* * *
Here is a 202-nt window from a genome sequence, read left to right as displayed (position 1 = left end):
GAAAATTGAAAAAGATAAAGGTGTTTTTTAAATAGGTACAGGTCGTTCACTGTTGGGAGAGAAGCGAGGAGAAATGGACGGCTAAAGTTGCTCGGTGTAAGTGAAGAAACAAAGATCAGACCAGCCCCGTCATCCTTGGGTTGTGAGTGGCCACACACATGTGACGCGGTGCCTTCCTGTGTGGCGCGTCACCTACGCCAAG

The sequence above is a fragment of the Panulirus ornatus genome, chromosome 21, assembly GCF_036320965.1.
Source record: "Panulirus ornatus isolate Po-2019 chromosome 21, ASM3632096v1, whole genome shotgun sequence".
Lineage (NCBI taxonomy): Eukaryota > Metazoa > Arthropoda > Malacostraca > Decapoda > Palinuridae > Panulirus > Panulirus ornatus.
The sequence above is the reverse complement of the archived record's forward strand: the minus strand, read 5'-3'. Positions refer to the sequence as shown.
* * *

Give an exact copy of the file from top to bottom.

Here is a 202-nt window from a genome sequence, read left to right as displayed (position 1 = left end):
GAAAATTGAAAAAGATAAAGGTGTTTTTTAAATAGGTACAGGTCGTTCACTGTTGGGAGAGAAGCGAGGAGAAATGGACGGCTAAAGTTGCTCGGTGTAAGTGAAGAAACAAAGATCAGACCAGCCCCGTCATCCTTGGGTTGTGAGTGGCCACACACATGTGACGCGGTGCCTTCCTGTGTGGCGCGTCACCTACGCCAAG

The sequence above is a fragment of the Panulirus ornatus genome, chromosome 21, assembly GCF_036320965.1.
Source record: "Panulirus ornatus isolate Po-2019 chromosome 21, ASM3632096v1, whole genome shotgun sequence".
Lineage (NCBI taxonomy): Eukaryota > Metazoa > Arthropoda > Malacostraca > Decapoda > Palinuridae > Panulirus > Panulirus ornatus.
The sequence above is the reverse complement of the archived record's forward strand: the minus strand, read 5'-3'. Positions refer to the sequence as shown.